Wave energy to power undersea data centers


Offshore, underwater data centers are going to be powered using wave motion, says a sustainable energy developer. And it’s going to happen soon.

Commercial wave energy company Ocean Energy says it’s almost completed a marine hydrokinetic wave generator build and that the 1.25 Megawatt power-production capacity vessel will be ready to deploy in 2019.

The 125-feet-long wave converter OE Buoy will provide enough electricity for a subsea data center platform, the company claims.

“Technology companies will be able to benefit from wave power [in] marine-based data storage and processing centers,” Ocean Energy CEO John McCarthy said in a press release earlier this month. “OE Buoy presents them with the potential double-benefit of ocean cooling and ocean energy in the one device.”

Shipbuilder Vigor has been constructing the water generator in its Portland, Oregon, yard. When it’s complete, the 826-ton vessel will be towed to the U.S. Navy’s Wave Energy Test Site in Hawaii and be used in a grid-scale project. However, Ocean Energy says the device is fully scalable and could be used in offshore fish farming or aquaculture, powering underwater naval vehicles en masse, energizing remote island communities, and powering marine-based data centers.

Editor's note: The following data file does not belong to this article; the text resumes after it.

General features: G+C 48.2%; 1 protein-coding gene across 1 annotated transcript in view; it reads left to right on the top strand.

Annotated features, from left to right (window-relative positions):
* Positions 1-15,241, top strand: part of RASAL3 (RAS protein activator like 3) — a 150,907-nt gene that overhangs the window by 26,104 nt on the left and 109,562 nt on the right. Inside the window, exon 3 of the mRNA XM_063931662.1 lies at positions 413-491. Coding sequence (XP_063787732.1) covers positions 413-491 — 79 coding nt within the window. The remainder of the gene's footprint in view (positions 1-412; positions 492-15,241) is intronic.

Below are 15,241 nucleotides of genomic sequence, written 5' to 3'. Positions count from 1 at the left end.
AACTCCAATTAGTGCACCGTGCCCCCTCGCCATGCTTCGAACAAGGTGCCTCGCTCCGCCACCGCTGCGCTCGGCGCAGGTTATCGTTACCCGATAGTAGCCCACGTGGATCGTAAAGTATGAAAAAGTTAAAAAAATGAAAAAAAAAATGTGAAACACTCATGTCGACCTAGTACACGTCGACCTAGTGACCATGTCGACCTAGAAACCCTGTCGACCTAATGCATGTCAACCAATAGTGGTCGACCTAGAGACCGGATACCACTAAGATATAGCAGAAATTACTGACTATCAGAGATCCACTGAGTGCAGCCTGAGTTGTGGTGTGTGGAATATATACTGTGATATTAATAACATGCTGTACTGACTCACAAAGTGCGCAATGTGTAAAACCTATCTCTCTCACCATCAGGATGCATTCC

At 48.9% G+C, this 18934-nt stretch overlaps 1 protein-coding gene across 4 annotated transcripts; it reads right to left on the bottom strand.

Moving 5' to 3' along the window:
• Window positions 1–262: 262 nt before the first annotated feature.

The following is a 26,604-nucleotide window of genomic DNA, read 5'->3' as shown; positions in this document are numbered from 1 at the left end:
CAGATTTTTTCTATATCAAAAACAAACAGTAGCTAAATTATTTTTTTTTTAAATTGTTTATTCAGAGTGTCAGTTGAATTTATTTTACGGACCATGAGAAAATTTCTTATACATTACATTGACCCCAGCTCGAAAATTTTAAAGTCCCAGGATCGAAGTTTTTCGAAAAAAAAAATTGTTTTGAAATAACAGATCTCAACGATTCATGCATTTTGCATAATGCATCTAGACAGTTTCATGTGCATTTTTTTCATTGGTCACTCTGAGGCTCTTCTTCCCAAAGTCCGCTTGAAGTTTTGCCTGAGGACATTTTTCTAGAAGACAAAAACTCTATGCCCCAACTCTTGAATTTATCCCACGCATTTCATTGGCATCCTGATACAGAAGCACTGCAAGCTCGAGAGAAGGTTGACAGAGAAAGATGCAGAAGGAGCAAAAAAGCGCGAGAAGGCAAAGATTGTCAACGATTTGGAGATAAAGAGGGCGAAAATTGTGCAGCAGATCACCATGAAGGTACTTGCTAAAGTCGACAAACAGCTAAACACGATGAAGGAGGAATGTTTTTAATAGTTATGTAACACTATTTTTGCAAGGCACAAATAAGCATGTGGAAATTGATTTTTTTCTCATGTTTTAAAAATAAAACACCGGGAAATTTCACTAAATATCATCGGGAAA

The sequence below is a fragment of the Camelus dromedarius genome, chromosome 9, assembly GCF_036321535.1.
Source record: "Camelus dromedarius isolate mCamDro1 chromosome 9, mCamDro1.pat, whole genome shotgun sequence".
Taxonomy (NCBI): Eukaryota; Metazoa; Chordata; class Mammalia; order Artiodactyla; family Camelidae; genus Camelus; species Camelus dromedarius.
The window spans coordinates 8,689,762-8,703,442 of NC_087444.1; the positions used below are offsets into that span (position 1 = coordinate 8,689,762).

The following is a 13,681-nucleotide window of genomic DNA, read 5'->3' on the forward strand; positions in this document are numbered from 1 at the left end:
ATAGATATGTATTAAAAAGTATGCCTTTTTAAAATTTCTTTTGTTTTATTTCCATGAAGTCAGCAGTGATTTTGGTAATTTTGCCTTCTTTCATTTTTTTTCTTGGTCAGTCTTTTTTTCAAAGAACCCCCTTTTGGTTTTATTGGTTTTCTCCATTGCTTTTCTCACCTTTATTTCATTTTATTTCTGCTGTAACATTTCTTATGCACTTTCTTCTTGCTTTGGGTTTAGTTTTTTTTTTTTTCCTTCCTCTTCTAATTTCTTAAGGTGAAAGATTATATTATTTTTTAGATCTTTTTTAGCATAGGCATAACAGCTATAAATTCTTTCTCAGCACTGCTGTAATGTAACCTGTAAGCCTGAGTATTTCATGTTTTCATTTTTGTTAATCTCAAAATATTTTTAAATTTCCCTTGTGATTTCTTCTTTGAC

Microsoft recently deployed an unrelated, sunken, data center off Scotland. That shipping-container-sized server room was submerged 112 feet below the surface and may be a harbinger of things to come. Advantages of water-based, off-shore data center-locating include no rent — there’s no landlord in open waters — and proximity to expensive real-estate population centers — most of the world’s population lives near a coast.

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